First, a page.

Deciding on how to divide the assets and liabilities after the breakdown of a relationship is not an easy task. One of the factors the Family Court takes into consideration is what each party has contributed to the relationship, both financially and non-financially, during the relationship.
Until recently there has been an informal notion of “special contributions”. This notion was argued by a wealthy party in order to lay claim to a significant proportion of the assets due to their “exceptional” skill or talent in building that fortune. Such an argument is usually made in matters that involve large amounts of money and highly educated, qualified or talented people, such as investment bankers, property developers, or even successful entertainers.
In a recent case of Kane v Kanehowever, the principal of “special contributions” was challenged. This case involved a couple who separated in 2009. The total assets were calculated to be $4.2 million, of which $3.4 million formed part of a Superannuation Fund.
Upon establishing the superannuation fund with equal contributions from both parties, the husband decided to invest a large proportion of those funds in the share market. This investment paid off and a large profit was made. At the hearing, because of the Husband’s “skill in selecting and pursuing the investment” he was awarded two-thirds of the balance of the fund.
The Wife lodged an appeal to the Family Court of Australia. On hearing the appeal the Family Court overturned the decision of the Judge of the lower Court stating that the Judge had placed “unacceptable weight” on the Husband’s “special skills”. It was noted:-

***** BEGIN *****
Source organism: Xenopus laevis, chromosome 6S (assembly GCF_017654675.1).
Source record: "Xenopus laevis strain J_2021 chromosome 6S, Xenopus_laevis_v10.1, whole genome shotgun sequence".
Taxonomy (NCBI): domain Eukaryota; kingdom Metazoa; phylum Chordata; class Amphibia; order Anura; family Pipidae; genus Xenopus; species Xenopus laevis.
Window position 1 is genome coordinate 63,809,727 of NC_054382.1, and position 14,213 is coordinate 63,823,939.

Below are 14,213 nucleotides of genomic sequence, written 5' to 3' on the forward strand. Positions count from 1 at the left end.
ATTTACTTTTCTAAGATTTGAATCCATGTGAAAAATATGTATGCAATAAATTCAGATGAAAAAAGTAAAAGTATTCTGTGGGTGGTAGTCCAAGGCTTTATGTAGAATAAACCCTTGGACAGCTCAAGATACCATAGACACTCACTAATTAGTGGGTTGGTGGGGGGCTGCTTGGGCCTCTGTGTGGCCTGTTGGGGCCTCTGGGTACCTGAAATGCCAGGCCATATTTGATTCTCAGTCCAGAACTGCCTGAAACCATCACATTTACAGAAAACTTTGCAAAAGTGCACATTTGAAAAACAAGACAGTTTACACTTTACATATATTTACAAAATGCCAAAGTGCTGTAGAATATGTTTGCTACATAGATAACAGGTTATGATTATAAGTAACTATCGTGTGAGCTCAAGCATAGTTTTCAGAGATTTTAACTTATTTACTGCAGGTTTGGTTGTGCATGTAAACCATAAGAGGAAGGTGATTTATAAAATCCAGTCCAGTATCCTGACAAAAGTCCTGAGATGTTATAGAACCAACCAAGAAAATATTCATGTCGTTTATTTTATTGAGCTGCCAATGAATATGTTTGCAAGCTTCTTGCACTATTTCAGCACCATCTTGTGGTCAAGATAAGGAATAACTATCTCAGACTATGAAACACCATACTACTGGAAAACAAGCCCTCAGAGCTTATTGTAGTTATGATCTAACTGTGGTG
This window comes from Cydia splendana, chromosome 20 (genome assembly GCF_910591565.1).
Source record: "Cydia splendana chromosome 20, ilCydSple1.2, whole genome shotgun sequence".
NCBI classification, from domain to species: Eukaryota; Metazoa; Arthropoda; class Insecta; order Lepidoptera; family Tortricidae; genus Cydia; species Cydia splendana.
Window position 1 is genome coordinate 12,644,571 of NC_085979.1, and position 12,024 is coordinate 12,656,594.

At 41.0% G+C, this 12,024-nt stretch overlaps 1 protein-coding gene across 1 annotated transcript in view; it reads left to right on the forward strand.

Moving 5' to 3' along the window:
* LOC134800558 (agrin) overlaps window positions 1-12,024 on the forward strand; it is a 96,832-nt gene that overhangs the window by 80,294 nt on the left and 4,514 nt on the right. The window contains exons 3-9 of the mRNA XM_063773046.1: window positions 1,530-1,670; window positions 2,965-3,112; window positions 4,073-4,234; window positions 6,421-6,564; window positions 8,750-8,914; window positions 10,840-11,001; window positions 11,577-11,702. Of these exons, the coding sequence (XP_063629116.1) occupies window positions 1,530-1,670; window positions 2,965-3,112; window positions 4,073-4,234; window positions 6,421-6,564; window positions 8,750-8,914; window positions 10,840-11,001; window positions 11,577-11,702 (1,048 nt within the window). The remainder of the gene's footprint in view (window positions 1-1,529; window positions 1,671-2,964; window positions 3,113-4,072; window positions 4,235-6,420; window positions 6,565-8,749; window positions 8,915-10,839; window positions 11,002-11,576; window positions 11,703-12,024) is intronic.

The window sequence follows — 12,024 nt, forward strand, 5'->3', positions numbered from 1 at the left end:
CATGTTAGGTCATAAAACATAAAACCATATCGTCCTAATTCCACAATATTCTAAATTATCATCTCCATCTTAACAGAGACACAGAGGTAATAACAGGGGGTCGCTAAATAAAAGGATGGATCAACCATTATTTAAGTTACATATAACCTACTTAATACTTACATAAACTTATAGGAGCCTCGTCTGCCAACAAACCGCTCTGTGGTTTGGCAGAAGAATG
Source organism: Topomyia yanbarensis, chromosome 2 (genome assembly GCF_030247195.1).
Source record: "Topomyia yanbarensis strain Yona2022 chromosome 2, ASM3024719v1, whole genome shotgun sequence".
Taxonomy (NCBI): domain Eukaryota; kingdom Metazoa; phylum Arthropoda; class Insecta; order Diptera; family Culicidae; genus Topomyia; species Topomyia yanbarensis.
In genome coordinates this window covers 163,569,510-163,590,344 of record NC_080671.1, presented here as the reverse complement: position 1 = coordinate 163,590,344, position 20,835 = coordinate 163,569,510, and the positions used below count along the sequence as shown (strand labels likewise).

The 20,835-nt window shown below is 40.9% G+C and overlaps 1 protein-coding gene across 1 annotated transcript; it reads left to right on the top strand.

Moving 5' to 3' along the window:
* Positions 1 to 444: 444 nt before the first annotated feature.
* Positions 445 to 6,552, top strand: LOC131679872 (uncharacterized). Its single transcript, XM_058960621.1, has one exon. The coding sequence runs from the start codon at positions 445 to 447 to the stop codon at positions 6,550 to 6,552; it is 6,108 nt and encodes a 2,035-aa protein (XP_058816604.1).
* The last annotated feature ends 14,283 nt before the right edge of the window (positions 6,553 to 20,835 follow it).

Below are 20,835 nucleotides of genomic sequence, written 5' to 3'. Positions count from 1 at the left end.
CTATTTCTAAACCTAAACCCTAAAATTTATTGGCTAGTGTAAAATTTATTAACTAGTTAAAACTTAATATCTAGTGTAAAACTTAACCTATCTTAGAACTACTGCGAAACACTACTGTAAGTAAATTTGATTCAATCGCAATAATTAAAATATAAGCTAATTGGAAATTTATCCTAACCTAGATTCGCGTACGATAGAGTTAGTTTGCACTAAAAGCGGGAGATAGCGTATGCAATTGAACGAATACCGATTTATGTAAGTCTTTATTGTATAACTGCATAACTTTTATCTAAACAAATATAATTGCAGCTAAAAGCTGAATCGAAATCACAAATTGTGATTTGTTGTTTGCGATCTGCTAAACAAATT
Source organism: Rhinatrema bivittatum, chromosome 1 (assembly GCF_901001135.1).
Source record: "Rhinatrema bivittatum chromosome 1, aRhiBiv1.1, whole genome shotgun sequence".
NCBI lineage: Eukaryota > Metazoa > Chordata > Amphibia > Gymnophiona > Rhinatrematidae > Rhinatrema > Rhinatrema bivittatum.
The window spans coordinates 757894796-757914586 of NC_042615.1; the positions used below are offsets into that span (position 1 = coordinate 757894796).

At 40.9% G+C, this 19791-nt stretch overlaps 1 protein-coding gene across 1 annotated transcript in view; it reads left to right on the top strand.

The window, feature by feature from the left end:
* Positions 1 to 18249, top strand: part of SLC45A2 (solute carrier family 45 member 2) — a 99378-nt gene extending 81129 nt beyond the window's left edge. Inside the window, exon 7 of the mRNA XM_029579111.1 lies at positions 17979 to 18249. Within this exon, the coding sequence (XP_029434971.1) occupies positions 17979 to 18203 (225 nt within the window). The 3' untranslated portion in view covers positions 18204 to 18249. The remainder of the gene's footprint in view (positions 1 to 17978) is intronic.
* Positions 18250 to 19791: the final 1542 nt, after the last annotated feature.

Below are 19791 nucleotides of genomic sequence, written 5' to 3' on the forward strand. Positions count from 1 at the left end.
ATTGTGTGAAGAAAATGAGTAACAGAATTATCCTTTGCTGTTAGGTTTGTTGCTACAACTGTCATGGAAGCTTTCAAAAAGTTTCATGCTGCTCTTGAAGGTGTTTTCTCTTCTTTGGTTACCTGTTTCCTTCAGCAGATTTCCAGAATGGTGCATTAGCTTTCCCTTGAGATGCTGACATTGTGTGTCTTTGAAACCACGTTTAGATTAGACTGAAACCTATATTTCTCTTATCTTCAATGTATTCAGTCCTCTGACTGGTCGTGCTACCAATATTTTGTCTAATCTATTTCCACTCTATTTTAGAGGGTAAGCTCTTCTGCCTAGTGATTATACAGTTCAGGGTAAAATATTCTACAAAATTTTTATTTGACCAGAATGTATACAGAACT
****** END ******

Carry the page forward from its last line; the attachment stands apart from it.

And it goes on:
“It is difficult to correlate effort and skill (even if special) with result. Frequently, the financial result of a contribution (whether physical or intellectual labour or imagination, foresight and perspicacity) will be influenced by external factors beyond the control of the party contributing”.
The appeal was therefore granted and the matter has been sent back for a re-hearing before a different Judge… so watch this space!
In another recent case of Smith v Fields, a wealthy Gold Coast property developer was awarded 60% of the couple’s $30-39 million asset pool because of his “ingenuity and stewardship” running the family business in which they both worked.
This was despite the Judge acknowledging that the parties had a “practical union of both lives and property” with both making contributions in their respective sphere. Again this matter has been appealed and we are waiting for a decision.
Overall it appears that the Courts may no longer be accepting a “special contribution” argument for a greater percentage adjustment of the net assets. Time will tell.
This is a very complicated area of the law and you should always get expert advice from an experienced Family Lawyer to know where you stand. Brazel Moore Lawyers can provide you with discreet, sensitive support and advice to assist you. Call (02) 4324 7699 to speak to an experienced Family Law Solicitor.